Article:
The re-formation of the Chiang Mai Youth Philharmonic Band and Symphony Orchestra was – at best – considered an optimistic leap of faith. Could a large scale undertaking involving scores of performers be viable in a small city, where both farangs and Thais seem reluctant to attend concerts unless they are free? Happily the skeptics have been proved wrong and the ambitious concert on Saturday evening June 27 was their most intriguing, best organized and best played so far. The optimism shared by generous sponsors and planners has proved justified.
The evening was a triumph for the composers represented, the energetic young performers who responded so vibrantly to the new music and the conductors, guest Daniel Pittman and the orchestra’s musical director, Chaipruk Mekara, whose Farang Rum Thoa opened the evening. Special mention must be paid to the soloist, Tanate Wongsing, who ‘electrified’ the listeners and the band with his playing!
The concert began, (exactly on time!), with a short piece for Thai Traditional Orchestra – the ensemble of some 25 players was soon outnumbered by the members of the Symphonic Band for Mekara’s ambitious work. This used both groups, first in alternating sections with the Thai instrumentalists sounding the more ‘discordant’ and the Western band used in sometimes modest groupings. The development was gradual until the eagerly awaited – and inevitable – meeting, (or clashing), of the two in an outpouring of almost Ivesian complexity. How that great and once neglected American composer, Charles Ives, would have relished the piece and its ‘indebtedness’ to his works of nearly a hundred years ago which were inspired by the marching bands he heard at county fairs.
The other important work was rather dauntingly called Chaos Theory and was composed by the American Jim Bonney, who is also a guitarist and has recorded the piece in the U.S.A. Those put off by modern music and such titles need not have worried. True, it was heavy on percussion and brass and the brilliant solo part for electric guitar was a far cry from the over familiar works for classical guitar, (Rodrigo for example), with which we are familiar. But this was an accessible and exhilarating concerto, big, brassy and vital. The young players gave it their all, under Pittman, and this was communicated to the audience.
The second half of the evening was somewhat tamer and included several shorter works, influenced by Ravel, plus John Williams and other movie masters. It ended with a suite derived from the music of Abba which proved that ‘lollipops’ are universally popular. This was altogether a grand evening, briskly presented and wonderfully played, though sadly under-attended. Let’s hope that the more conventional fare on Saturday July 11, (again at the Kad, Kad Suan Kaew, beginning at 7.30), attracts an audience; music by Rachmaninoff, (the popular Piano Concerto No. 2), and Handel among others. These players deserve your support.


A Farewell Recital from Jonas Dept

Jai-Pee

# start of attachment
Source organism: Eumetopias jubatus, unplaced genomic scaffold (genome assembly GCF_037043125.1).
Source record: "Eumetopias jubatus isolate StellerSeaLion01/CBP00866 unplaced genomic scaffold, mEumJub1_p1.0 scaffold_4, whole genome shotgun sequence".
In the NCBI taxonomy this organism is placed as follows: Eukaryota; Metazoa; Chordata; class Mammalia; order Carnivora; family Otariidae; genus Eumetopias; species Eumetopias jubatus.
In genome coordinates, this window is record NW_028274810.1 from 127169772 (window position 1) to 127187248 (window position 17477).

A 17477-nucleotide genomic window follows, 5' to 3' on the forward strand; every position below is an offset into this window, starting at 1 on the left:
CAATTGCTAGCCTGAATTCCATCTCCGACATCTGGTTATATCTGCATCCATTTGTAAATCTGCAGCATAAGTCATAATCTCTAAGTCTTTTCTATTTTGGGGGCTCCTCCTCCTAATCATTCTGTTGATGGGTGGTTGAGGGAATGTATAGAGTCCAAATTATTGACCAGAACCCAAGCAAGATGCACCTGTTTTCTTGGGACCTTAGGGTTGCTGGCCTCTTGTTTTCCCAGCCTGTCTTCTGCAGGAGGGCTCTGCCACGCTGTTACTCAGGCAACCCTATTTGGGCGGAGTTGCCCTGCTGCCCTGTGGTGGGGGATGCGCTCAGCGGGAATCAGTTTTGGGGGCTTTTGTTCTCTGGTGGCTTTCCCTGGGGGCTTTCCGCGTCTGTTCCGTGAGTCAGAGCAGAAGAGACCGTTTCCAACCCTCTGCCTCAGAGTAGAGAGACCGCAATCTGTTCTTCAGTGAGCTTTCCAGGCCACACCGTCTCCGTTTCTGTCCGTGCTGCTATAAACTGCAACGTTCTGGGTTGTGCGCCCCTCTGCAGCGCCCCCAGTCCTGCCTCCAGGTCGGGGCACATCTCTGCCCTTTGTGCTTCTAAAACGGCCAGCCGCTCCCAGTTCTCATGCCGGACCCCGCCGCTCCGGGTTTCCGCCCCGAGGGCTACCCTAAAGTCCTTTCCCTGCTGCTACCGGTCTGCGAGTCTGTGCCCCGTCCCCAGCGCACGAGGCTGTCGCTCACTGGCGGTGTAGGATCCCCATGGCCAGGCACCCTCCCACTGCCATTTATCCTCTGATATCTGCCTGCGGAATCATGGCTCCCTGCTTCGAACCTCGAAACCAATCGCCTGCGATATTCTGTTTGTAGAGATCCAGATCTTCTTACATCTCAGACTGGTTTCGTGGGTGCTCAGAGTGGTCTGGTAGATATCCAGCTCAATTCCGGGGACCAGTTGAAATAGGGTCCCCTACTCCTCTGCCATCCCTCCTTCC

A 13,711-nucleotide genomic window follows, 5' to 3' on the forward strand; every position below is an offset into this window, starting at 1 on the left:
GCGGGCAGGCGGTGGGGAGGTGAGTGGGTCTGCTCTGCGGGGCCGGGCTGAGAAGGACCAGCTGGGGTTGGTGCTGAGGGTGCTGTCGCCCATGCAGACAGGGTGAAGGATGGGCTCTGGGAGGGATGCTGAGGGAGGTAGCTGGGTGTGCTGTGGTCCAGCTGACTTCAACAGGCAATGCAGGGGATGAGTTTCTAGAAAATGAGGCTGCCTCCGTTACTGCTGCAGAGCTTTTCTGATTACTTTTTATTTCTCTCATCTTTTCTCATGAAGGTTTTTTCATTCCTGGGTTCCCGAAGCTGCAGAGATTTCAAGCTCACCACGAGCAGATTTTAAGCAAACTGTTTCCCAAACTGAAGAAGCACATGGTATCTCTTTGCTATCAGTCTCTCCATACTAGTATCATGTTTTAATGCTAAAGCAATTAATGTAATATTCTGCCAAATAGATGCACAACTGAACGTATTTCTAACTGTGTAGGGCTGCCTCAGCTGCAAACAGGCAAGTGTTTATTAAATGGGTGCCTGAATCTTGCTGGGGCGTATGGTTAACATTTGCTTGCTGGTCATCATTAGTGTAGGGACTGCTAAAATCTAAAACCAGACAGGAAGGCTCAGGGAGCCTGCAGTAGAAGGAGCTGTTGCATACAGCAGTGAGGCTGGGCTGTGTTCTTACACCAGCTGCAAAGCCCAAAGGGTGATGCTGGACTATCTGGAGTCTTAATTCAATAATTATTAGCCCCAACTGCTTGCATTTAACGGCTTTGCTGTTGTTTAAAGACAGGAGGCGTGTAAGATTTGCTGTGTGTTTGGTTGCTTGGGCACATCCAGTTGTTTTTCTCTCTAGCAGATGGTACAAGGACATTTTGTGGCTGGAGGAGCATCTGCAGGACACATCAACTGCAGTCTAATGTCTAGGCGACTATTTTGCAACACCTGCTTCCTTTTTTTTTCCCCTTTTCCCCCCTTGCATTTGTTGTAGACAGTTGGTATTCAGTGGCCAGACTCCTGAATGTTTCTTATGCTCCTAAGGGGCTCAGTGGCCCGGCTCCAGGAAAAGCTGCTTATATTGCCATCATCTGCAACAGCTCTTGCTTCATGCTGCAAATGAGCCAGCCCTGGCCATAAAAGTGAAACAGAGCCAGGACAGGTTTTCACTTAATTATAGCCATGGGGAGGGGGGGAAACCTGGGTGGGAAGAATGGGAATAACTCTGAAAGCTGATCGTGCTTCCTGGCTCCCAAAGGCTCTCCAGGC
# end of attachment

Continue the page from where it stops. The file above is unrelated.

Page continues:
Pianist and teacher Jonas Dept, of Belgian origin, gave a farewell recital on Sunday June 28th in the delightfully charming and beautiful grounds of the Ratilanna Resort alongside the river Mae Ping. Jonas is to return to his native country shortly after a two-year stay here. He chose to open his recital with the notoriously difficult and challenging Mendelssohn composition, Variations Serieuses. He did not cope well in this long piece which was an uphill struggle for him, and it might have been more prudent to have saved this work for later in the programme.
The performance lacked colour, tone and drive despite some of the gentler passages which Jonas played with feeling and some conviction. However, the fault was not entirely his, since some of the otherwise helpful resort staff were still wandering around within his line of sight rearranging furniture for latecomers as he began playing; and further, a set of wind chimes hung a few metres above his head and were a constant intrusion throughout the whole concert as the breeze caused them to tinkle endlessly. What a pity also that some members of the audience do not respect the fact that their constant movement around the piano taking photographs with the occasional flash are all dreadful and ill-considered distractions.
Jonas was far more at ease with his next piece, Ravel’s Mouvement de Menuet where he relaxed and was able to capture the colours and tones of this evocative composition with grace and elegance. This well-balanced playing continued into the Liszt Concert-etude which he interpreted ideally with a good sense of proportion and balance and very good fingering. 
In the second half, the opening Brahms Rhapsody in B minor, opus 73 was again a challenging and difficult work, and Jonas rose to the occasion playing with determination and allowing the strident tones and melodies to radiate through this magnificent piece when Brahms was at the height of his creative powers. He followed with a somewhat lackluster performance of Faure’s late Nocturne, No.13 opus 119 which came across as rather stiff and mechanical. Not so, however, was his final offering, the delightfully tuneful and melodic Danza de la Moza Donosa by the Argentinian composer, Ginastera, which was delicately and tenderly interpreted. And after the thanks and presentation, Jonas delighted us with a performance of Debussy’s impressionist masterpiece, La Cathedrale Engloutie, which he had performed masterfully at the Shangri-La a year ago – this was a most welcome and fitting composition with which to end Jonas’s short career here. He is returning to follow a master’s degree course in composition and we all wish him well in his future adventures and studies and hope to welcome him back to Chiang Mai when he is older and wiser!